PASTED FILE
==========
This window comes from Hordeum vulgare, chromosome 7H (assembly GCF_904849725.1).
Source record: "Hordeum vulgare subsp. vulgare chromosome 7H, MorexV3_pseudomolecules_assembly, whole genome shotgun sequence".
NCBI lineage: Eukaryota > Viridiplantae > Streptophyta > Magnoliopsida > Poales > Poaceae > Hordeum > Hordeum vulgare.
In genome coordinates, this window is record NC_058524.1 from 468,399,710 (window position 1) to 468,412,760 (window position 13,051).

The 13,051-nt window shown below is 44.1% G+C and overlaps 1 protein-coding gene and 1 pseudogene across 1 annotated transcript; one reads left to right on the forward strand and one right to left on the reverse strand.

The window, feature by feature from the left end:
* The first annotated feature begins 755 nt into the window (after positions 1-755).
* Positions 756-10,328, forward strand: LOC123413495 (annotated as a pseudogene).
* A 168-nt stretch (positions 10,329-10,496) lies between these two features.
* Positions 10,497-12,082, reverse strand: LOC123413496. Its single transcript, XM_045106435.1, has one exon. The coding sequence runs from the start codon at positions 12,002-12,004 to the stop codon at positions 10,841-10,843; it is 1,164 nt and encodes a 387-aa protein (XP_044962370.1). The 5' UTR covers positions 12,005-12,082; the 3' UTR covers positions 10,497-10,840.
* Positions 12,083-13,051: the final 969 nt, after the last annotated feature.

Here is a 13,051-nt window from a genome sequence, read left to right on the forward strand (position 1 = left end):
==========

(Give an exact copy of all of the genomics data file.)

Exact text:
This window comes from Hordeum vulgare, chromosome 7H (assembly GCF_904849725.1).
Source record: "Hordeum vulgare subsp. vulgare chromosome 7H, MorexV3_pseudomolecules_assembly, whole genome shotgun sequence".
NCBI lineage: Eukaryota > Viridiplantae > Streptophyta > Magnoliopsida > Poales > Poaceae > Hordeum > Hordeum vulgare.
In genome coordinates, this window is record NC_058524.1 from 468,399,710 (window position 1) to 468,412,760 (window position 13,051).

The 13,051-nt window shown below is 44.1% G+C and overlaps 1 protein-coding gene and 1 pseudogene across 1 annotated transcript; one reads left to right on the forward strand and one right to left on the reverse strand.

The window, feature by feature from the left end:
* The first annotated feature begins 755 nt into the window (after positions 1-755).
* Positions 756-10,328, forward strand: LOC123413495 (annotated as a pseudogene).
* A 168-nt stretch (positions 10,329-10,496) lies between these two features.
* Positions 10,497-12,082, reverse strand: LOC123413496. Its single transcript, XM_045106435.1, has one exon. The coding sequence runs from the start codon at positions 12,002-12,004 to the stop codon at positions 10,841-10,843; it is 1,164 nt and encodes a 387-aa protein (XP_044962370.1). The 5' UTR covers positions 12,005-12,082; the 3' UTR covers positions 10,497-10,840.
* Positions 12,083-13,051: the final 969 nt, after the last annotated feature.

Here is a 13,051-nt window from a genome sequence, read left to right on the forward strand (position 1 = left end):